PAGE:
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Does One Million Dollars Make You Rich?

I remember about 25 years ago thinking that one million dollars was quite rich and it became my goal to become a millionaire by the time I was 30 years old.  Well thirty has come and gone and even though I am closer to being a millionaire than I was several years back, I am still a long way from it.  However, is one million dollars even that rich anymore?

There has been a lot of press about a recent lottery winner still receiving food stamps.  Notice that the sponsor of a bill to rectify this type of situation refers to “someone who found riches”.  But as Sam points out, she still has to pay taxes on the winnings and would only get $562 per month if investing the money in a CD.  You know that isn’t going to happen.  This money isn’t going to last the rest of her life, and I honestly doubt that Amanda has a plan for the money or how to improve her lot in life.  Which brings us back to the question….

Is One Million Dollars Considered Rich?

In a word, NO!  I don’t think it is necessarily rich anymore, although it could be.  First, it depends upon your definition of rich.  Are you focused on a single number that defines rich.  Many might put that number at $2 million, $5 million, or $10 million.  But others might be looking at a particular type of lifestyle with the ability to fly to Paris for dinner on a whim.

Others might look toward financial freedom or the ability to make choices regarding one’s time.  There are many who might fall into this category without having $1 million, but simply have enough cash flow producing assets to cover one’s expenses.

Amanda’s Options

Now Amanda doesn’t strike me as the kind who might consider this, but she could earn a lot more than $562 per month by sticking the post-tax portion of her funds into a CD.  Personally, I would be investing that money into real estate in order to earn some nice passive income and provide the flexibility to gain additional education or not even have to ever get a job.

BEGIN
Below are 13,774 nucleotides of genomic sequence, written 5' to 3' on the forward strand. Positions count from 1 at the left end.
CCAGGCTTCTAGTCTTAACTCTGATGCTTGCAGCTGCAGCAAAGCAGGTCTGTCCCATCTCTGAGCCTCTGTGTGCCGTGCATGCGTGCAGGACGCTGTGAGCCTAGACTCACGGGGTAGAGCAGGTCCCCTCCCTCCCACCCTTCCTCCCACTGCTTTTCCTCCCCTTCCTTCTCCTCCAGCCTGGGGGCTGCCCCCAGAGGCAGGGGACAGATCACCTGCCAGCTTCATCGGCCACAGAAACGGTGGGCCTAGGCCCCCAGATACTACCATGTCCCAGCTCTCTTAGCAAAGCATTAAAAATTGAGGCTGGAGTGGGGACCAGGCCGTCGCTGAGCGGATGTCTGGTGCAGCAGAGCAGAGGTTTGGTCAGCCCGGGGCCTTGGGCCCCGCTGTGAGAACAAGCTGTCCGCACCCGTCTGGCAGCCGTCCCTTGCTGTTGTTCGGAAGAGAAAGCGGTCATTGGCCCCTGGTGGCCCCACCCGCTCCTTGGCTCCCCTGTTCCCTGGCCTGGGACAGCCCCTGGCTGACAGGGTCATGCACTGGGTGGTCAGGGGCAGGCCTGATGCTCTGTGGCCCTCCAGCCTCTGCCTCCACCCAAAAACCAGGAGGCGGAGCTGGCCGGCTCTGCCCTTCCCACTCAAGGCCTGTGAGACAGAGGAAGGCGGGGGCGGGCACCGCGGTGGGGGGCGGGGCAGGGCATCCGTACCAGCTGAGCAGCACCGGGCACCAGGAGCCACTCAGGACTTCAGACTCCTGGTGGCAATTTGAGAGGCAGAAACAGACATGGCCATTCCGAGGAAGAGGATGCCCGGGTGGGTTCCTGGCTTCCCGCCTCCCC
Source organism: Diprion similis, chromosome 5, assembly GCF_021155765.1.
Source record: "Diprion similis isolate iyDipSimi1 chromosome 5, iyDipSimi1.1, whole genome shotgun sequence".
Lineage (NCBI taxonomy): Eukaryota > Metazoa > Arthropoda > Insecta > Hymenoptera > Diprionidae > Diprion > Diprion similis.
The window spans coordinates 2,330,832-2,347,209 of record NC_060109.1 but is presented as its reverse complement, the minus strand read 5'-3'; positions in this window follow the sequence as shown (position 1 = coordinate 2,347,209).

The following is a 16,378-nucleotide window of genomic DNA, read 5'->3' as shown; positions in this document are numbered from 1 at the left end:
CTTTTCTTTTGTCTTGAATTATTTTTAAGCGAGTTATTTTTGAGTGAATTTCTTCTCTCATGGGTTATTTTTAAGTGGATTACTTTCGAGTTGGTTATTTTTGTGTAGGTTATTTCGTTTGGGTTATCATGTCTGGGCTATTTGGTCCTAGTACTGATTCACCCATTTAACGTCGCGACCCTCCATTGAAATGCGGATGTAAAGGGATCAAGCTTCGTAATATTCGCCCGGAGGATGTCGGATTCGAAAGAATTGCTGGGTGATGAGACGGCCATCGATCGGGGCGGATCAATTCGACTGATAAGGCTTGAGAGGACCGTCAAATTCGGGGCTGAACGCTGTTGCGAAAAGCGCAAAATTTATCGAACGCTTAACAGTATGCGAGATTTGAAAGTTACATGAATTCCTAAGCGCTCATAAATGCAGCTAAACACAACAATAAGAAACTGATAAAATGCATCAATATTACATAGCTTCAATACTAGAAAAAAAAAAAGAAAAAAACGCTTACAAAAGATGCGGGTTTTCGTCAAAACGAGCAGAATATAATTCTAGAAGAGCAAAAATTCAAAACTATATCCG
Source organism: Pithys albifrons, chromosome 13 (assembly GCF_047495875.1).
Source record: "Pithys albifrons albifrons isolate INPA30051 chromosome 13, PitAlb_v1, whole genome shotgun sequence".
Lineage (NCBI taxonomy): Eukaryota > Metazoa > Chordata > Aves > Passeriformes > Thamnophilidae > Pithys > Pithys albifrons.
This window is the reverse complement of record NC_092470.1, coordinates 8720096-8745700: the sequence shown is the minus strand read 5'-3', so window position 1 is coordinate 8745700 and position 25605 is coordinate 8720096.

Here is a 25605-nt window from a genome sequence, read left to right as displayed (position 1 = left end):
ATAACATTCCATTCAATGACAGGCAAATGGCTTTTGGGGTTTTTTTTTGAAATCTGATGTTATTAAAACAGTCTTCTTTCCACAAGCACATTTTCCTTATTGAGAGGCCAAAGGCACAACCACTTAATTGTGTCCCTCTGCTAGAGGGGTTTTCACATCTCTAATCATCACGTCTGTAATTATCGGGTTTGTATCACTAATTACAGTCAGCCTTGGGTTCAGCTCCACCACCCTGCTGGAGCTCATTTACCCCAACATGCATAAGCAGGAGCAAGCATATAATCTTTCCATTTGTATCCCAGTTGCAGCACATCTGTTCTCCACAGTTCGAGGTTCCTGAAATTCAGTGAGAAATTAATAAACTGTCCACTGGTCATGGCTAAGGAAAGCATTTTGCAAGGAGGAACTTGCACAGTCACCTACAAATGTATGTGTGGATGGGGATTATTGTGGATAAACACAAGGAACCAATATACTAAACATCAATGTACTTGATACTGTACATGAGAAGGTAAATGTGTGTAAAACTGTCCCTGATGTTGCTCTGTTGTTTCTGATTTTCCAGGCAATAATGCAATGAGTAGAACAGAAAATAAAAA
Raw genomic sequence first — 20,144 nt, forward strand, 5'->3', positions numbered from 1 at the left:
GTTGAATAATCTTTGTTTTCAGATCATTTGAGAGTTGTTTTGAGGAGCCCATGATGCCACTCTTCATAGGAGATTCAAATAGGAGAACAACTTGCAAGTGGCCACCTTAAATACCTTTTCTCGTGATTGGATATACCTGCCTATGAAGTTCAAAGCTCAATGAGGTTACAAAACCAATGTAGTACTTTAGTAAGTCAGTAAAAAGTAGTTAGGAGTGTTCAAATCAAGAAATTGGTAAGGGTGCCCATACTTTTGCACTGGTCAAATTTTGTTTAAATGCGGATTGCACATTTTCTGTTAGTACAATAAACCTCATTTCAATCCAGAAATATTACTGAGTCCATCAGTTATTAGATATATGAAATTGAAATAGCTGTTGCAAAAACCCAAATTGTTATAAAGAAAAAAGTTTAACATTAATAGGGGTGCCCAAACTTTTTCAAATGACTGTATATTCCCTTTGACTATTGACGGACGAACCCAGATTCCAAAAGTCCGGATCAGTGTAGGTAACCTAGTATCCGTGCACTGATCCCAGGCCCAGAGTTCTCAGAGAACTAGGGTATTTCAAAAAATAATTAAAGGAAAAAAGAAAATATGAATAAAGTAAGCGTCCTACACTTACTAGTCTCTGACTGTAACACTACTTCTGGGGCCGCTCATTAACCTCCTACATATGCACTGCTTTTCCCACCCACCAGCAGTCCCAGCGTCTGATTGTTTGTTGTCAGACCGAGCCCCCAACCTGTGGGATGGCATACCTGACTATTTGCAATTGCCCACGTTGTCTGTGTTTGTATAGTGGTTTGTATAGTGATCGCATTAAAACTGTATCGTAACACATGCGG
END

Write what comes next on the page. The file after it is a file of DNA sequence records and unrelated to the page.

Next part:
Since it sounds as if Amanda already has transportation and a place to live, let’s work with Sam’s assumption that she has $300,000 left over.  I know Michigan is probably not that much different from Indiana as far as real estate goes.  With $300,000, I could get 2 nice duplexes at about $130,000 each that would rent for $750 per side.

I would still have $40,000 left over for maintenance should anything come up but I would expect any serious items to be caught on inspection.  Figuring 10% for vacancies, 10% for ongoing maintenance, 10% to a property manager (I assume that Amanda is not interested in self-management), and $4800 for taxes, let’s she what she might clear monthly pre-tax.

  • Income:  $750 x 4 = $3,000
  • Expenses: $300 each for vacancy, maintenance, and management plus $400 per month for real estate taxes = $1300
  • Net Pre-tax Income:  $1700 which is a lot better than $562

Furthermore, she would be paying minimal, if any, income tax on this income since the depreciation on residential real estate would easily wipe out half of her income if not more.  Add in a personal exemption, and she might even be able to not pay any income tax at all.

This could provide a decent lifestyle for Amanda and give her some flexibility knowing that she has a consistent $1700 per month in income without having to do any work at all.

Update

It turns out that all the media hype brought on by this has taken Amanda off the government dole, so I would say that she better come up with a plan now.  I suppose buying $300,000 worth of lottery tickets might be in the cards now, huh?

Readers, what are your thoughts regarding all of this?  Do you have a plan for a windfall such as this?  Would you go with real estate or a CD or other investment?  Would you spend all the money?  How do you define rich?

 

 

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27 comments - What do you think?  Posted by Cash Flow Mantra - March 9, 2012 at 8:48 am

Categories: Investing   Tags: , , , , , , , ,

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